Do you ever “give away” answers in your surveys? I’m talking about subtle (and not-so-subtle) signals that can lead to bias. Here are a few errors to avoid:
Several weeks ago I refinanced my house using an online lender. All ended well, but there were a few glitches along the way – a key email with documents attached was apparently lost and I had to prompt the company to follow up with the underwriter.
The day after closing I received the following survey invitation from the mortgage processor:
Subject: I so appreciate YOU! Please help if you can I am so close to being # 1 in the company having “GREATs”…
Thank you so much for being an amazing customer to work with. I greatly appreciate all your help to get your loan taken care of. I hope that you feel I have given you “GREAT” customer service. My managers would love to hear what you think about my performance as your processor. If you do not mind, please take 1 minute to fill out the 1 question survey to help me out. We are always looking for “GREATs.”
Apparently customer-service ratings at that company are used in compensating or rewarding mortgage officers. That’s fine. But the question it raises is: Why would the company – which cares enough about satisfaction to tie it to rewards – let the person being evaluated pander for good ratings in the survey invitation?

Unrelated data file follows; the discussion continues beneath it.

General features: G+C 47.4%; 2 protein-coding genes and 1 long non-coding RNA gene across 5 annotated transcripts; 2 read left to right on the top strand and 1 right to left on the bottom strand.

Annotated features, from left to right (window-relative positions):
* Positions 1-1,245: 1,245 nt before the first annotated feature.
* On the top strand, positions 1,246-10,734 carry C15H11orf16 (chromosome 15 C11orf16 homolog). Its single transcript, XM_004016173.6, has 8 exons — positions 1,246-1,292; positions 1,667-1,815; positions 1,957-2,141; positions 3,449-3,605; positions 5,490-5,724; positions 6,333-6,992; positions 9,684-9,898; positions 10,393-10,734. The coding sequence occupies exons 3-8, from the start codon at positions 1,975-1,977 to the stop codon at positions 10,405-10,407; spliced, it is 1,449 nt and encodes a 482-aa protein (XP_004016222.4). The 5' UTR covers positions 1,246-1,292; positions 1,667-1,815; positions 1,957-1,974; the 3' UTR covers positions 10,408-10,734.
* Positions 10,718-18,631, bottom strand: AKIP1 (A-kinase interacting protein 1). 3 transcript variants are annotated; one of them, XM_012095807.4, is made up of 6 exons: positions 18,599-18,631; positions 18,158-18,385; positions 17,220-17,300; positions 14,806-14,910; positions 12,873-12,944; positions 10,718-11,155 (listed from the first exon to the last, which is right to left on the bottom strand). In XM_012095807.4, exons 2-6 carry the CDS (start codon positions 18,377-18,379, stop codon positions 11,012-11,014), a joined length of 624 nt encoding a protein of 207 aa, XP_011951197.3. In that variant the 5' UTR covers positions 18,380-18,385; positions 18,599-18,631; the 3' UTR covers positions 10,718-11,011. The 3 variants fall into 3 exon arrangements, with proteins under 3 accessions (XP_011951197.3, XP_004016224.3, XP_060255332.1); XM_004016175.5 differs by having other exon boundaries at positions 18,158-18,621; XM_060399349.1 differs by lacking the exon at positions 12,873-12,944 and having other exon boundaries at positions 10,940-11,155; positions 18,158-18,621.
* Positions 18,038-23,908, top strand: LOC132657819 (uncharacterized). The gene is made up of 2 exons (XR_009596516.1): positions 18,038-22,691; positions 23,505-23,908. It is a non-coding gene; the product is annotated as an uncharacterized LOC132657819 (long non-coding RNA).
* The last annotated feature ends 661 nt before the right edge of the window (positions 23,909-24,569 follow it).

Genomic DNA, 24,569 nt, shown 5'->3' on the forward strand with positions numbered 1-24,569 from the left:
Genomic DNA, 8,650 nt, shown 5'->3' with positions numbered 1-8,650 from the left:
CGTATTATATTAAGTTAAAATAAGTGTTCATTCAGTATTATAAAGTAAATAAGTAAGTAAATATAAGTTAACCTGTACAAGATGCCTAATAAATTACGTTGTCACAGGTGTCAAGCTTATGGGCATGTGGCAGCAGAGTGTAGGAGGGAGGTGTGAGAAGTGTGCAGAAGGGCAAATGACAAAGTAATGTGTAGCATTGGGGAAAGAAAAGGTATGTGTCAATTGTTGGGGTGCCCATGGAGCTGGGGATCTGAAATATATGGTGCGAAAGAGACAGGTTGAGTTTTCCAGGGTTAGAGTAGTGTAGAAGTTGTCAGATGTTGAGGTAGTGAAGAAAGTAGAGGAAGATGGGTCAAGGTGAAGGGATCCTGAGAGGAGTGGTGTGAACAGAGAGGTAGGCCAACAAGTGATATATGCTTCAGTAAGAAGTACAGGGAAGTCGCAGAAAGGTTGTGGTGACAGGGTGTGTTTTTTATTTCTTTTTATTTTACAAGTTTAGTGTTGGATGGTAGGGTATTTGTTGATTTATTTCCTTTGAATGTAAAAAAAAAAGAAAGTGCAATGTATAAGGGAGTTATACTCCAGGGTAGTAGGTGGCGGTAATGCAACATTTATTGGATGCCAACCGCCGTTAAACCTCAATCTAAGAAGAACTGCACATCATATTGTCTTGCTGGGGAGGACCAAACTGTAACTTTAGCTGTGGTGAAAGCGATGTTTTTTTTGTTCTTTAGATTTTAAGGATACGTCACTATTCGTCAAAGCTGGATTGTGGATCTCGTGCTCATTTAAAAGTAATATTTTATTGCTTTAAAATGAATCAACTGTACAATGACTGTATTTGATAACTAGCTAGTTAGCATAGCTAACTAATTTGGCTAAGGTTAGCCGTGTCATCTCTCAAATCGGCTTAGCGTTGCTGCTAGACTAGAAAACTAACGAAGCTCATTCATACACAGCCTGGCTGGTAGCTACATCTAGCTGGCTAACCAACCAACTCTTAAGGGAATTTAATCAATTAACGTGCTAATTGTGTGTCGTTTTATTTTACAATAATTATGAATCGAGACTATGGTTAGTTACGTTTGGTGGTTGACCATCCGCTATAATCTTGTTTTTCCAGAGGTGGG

You may have seen a more subtle form of this:
Thanks for coming to the SuperDuper Missions Conference. Weren’t the speakers and worship music great? Plus, over 300 people responded to the challenge to give or go. Hopefully you were as blessed as I was.
Say, I would love to get your feedback to help us make future conferences even better! Here’s a link to the survey…
It can be hard to contain enthusiasm when asking for post-event feedback – especially if you sent out several enthusiastic pre-event emails. But if you want honest input, commit to avoiding remarks that suggest how the event should be evaluated (or how you would evaluate the event).
It Must Be Important Because They’re Asking About It
Most people have encountered surveys with leading questions, designed to confirm and publicize high levels of support for a position on an issue. Like this: